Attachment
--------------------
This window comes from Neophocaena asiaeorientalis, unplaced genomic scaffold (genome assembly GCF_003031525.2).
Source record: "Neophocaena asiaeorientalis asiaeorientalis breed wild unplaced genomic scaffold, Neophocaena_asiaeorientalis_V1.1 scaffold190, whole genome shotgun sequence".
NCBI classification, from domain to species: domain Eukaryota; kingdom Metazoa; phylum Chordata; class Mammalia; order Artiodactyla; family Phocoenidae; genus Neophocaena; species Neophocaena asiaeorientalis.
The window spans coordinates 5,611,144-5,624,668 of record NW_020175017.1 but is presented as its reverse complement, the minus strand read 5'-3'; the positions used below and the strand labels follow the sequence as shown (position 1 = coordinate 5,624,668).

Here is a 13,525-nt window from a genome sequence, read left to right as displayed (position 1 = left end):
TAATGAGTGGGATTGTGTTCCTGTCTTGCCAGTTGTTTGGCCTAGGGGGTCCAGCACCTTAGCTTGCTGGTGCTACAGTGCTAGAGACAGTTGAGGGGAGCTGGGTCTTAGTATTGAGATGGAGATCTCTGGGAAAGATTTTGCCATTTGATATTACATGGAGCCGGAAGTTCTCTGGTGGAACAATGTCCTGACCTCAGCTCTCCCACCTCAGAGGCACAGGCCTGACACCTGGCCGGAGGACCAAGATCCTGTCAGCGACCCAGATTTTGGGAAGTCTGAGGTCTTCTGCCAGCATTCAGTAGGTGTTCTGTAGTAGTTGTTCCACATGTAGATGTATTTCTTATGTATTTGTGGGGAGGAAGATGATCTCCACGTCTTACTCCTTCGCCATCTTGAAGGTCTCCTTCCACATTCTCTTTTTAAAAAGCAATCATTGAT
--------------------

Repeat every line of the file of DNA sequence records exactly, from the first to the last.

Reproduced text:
This window comes from Neophocaena asiaeorientalis, unplaced genomic scaffold (genome assembly GCF_003031525.2).
Source record: "Neophocaena asiaeorientalis asiaeorientalis breed wild unplaced genomic scaffold, Neophocaena_asiaeorientalis_V1.1 scaffold190, whole genome shotgun sequence".
NCBI classification, from domain to species: domain Eukaryota; kingdom Metazoa; phylum Chordata; class Mammalia; order Artiodactyla; family Phocoenidae; genus Neophocaena; species Neophocaena asiaeorientalis.
The window spans coordinates 5,611,144-5,624,668 of record NW_020175017.1 but is presented as its reverse complement, the minus strand read 5'-3'; the positions used below and the strand labels follow the sequence as shown (position 1 = coordinate 5,624,668).

Here is a 13,525-nt window from a genome sequence, read left to right as displayed (position 1 = left end):
TAATGAGTGGGATTGTGTTCCTGTCTTGCCAGTTGTTTGGCCTAGGGGGTCCAGCACCTTAGCTTGCTGGTGCTACAGTGCTAGAGACAGTTGAGGGGAGCTGGGTCTTAGTATTGAGATGGAGATCTCTGGGAAAGATTTTGCCATTTGATATTACATGGAGCCGGAAGTTCTCTGGTGGAACAATGTCCTGACCTCAGCTCTCCCACCTCAGAGGCACAGGCCTGACACCTGGCCGGAGGACCAAGATCCTGTCAGCGACCCAGATTTTGGGAAGTCTGAGGTCTTCTGCCAGCATTCAGTAGGTGTTCTGTAGTAGTTGTTCCACATGTAGATGTATTTCTTATGTATTTGTGGGGAGGAAGATGATCTCCACGTCTTACTCCTTCGCCATCTTGAAGGTCTCCTTCCACATTCTCTTTTTAAAAAGCAATCATTGAT